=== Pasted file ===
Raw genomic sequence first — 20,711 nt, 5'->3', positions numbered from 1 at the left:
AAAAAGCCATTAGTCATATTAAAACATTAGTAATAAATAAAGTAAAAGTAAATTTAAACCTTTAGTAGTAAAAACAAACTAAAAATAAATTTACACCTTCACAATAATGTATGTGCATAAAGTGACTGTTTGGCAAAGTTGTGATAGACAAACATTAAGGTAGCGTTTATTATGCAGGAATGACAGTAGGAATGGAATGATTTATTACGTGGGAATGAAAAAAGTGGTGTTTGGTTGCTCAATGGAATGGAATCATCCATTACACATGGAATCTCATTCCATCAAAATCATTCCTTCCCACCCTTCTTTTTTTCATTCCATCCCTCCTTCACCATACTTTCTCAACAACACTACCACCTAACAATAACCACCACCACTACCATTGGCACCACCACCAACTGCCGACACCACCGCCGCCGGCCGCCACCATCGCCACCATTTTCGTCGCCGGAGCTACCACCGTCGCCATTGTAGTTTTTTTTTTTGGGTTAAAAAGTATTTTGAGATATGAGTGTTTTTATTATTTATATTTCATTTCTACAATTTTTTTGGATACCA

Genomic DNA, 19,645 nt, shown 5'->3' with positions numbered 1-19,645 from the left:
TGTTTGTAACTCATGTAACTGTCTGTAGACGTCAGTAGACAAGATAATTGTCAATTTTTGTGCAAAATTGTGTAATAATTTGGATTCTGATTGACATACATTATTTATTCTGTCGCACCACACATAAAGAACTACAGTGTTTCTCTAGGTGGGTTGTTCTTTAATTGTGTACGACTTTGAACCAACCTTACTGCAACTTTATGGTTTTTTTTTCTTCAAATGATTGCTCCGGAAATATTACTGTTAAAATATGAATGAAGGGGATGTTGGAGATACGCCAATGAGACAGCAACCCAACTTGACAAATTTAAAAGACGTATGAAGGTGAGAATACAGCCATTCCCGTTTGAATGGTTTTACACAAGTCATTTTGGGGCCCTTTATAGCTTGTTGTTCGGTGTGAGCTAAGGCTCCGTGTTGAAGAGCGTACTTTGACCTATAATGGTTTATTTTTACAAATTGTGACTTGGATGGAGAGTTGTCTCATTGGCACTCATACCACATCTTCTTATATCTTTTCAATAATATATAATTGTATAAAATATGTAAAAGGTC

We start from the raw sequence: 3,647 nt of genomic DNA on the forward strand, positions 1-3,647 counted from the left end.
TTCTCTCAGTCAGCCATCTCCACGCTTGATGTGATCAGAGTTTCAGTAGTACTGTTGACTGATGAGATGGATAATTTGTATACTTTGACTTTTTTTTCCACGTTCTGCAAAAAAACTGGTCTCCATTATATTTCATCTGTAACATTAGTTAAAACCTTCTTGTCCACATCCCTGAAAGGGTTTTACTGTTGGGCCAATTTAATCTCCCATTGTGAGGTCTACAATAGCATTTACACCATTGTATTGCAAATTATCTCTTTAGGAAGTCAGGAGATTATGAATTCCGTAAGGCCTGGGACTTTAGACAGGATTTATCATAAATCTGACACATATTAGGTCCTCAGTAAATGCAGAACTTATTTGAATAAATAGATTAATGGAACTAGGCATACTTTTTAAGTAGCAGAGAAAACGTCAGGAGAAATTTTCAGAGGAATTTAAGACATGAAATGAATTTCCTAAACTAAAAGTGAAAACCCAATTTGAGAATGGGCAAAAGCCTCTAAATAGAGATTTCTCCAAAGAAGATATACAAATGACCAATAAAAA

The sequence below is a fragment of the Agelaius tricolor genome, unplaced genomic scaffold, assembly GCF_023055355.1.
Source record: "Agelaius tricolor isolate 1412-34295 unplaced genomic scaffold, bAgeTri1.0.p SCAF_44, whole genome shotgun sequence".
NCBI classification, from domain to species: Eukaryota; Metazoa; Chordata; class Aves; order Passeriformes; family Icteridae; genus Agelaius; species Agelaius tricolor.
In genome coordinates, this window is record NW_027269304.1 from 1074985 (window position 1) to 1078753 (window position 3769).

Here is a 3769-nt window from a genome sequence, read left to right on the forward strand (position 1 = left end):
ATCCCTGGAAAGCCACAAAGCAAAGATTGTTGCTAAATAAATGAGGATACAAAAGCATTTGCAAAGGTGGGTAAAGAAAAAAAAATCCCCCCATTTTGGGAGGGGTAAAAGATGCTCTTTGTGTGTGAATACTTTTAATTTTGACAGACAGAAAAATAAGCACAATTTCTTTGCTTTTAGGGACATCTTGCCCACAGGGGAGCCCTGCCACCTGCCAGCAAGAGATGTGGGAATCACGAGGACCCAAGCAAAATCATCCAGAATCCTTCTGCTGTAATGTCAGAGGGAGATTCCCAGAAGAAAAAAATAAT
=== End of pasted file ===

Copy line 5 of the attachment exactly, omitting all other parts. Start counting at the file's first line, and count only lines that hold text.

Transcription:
We start from the raw sequence: 3,647 nt of genomic DNA on the forward strand, positions 1-3,647 counted from the left end.